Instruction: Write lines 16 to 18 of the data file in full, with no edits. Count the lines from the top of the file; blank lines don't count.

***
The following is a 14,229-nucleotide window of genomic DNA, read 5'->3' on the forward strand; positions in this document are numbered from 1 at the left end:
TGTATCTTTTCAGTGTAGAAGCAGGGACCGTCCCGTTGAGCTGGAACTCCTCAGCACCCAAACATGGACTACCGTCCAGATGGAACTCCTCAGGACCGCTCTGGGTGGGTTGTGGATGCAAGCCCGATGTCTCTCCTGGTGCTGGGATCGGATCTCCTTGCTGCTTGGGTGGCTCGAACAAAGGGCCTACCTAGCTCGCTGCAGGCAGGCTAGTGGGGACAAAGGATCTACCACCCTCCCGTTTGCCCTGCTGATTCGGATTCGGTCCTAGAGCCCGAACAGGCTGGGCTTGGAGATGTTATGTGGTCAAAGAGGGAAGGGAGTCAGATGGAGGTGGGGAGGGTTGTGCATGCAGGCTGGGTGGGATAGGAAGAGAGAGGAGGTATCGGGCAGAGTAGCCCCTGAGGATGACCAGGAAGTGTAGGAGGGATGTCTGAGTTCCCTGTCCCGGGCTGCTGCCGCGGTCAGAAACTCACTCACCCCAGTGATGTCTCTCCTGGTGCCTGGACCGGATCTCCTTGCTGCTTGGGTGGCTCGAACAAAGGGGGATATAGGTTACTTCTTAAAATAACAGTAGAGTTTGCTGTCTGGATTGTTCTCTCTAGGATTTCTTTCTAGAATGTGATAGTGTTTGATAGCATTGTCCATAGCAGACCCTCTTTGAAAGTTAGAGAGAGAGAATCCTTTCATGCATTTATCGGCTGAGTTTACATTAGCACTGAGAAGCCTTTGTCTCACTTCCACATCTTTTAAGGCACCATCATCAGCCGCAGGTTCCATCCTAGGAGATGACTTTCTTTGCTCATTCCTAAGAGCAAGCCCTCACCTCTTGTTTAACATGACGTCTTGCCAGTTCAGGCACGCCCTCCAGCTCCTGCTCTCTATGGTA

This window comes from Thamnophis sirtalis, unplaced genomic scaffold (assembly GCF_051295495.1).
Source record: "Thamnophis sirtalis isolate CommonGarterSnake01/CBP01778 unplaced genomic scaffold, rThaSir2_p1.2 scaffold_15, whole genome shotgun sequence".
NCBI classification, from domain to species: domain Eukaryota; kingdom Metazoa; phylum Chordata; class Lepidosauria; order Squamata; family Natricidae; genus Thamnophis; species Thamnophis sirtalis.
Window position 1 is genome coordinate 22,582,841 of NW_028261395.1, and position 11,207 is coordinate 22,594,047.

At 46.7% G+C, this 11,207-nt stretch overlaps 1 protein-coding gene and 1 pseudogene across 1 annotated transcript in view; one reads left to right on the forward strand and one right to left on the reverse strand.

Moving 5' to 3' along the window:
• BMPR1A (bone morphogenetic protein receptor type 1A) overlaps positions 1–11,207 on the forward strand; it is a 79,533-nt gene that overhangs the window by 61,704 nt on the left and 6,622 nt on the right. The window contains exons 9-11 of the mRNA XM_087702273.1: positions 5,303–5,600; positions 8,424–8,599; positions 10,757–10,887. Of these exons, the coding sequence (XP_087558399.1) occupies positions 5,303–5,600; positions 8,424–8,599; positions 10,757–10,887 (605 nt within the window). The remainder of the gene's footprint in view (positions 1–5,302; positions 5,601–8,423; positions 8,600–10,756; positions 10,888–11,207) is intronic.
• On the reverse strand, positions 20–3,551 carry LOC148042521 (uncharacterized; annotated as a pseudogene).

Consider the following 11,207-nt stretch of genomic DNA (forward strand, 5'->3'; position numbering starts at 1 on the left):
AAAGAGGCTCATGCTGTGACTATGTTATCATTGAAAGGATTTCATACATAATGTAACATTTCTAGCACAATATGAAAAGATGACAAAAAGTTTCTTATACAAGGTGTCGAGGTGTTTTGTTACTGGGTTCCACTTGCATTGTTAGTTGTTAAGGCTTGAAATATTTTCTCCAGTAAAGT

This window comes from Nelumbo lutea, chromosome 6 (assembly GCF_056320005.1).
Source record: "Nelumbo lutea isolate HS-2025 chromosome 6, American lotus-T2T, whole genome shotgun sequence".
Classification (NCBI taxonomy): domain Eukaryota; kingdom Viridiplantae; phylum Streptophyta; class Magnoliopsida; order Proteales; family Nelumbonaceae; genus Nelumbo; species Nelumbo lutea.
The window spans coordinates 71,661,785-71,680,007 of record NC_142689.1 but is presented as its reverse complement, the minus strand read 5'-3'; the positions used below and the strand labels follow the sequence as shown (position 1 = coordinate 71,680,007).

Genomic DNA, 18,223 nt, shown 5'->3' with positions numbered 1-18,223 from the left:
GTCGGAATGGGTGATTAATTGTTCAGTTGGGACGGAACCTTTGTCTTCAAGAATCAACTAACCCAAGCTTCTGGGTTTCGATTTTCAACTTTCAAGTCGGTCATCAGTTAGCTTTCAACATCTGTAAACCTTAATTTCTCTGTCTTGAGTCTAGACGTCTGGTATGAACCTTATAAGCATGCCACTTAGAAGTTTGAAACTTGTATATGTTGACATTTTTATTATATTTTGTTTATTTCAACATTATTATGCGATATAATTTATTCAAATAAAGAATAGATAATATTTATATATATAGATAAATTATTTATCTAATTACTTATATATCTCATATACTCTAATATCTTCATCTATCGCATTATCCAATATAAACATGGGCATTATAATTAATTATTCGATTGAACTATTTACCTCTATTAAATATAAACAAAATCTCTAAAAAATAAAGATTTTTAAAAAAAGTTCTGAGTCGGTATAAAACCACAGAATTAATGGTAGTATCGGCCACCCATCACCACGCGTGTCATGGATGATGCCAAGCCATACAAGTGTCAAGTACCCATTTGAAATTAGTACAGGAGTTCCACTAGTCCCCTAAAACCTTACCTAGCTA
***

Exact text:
The window spans coordinates 71,661,785-71,680,007 of record NC_142689.1 but is presented as its reverse complement, the minus strand read 5'-3'; the positions used below and the strand labels follow the sequence as shown (position 1 = coordinate 71,680,007).

Genomic DNA, 18,223 nt, shown 5'->3' with positions numbered 1-18,223 from the left:
GTCGGAATGGGTGATTAATTGTTCAGTTGGGACGGAACCTTTGTCTTCAAGAATCAACTAACCCAAGCTTCTGGGTTTCGATTTTCAACTTTCAAGTCGGTCATCAGTTAGCTTTCAACATCTGTAAACCTTAATTTCTCTGTCTTGAGTCTAGACGTCTGGTATGAACCTTATAAGCATGCCACTTAGAAGTTTGAAACTTGTATATGTTGACATTTTTATTATATTTTGTTTATTTCAACATTATTATGCGATATAATTTATTCAAATAAAGAATAGATAATATTTATATATATAGATAAATTATTTATCTAATTACTTATATATCTCATATACTCTAATATCTTCATCTATCGCATTATCCAATATAAACATGGGCATTATAATTAATTATTCGATTGAACTATTTACCTCTATTAAATATAAACAAAATCTCTAAAAAATAAAGATTTTTAAAAAAAGTTCTGAGTCGGTATAAAACCACAGAATTAATGGTAGTATCGGCCACCCATCACCACGCGTGTCATGGATGATGCCAAGCCATACAAGTGTCAAGTACCCATTTGAAATTAGTACAGGAGTTCCACTAGTCCCCTAAAACCTTACCTAGCTA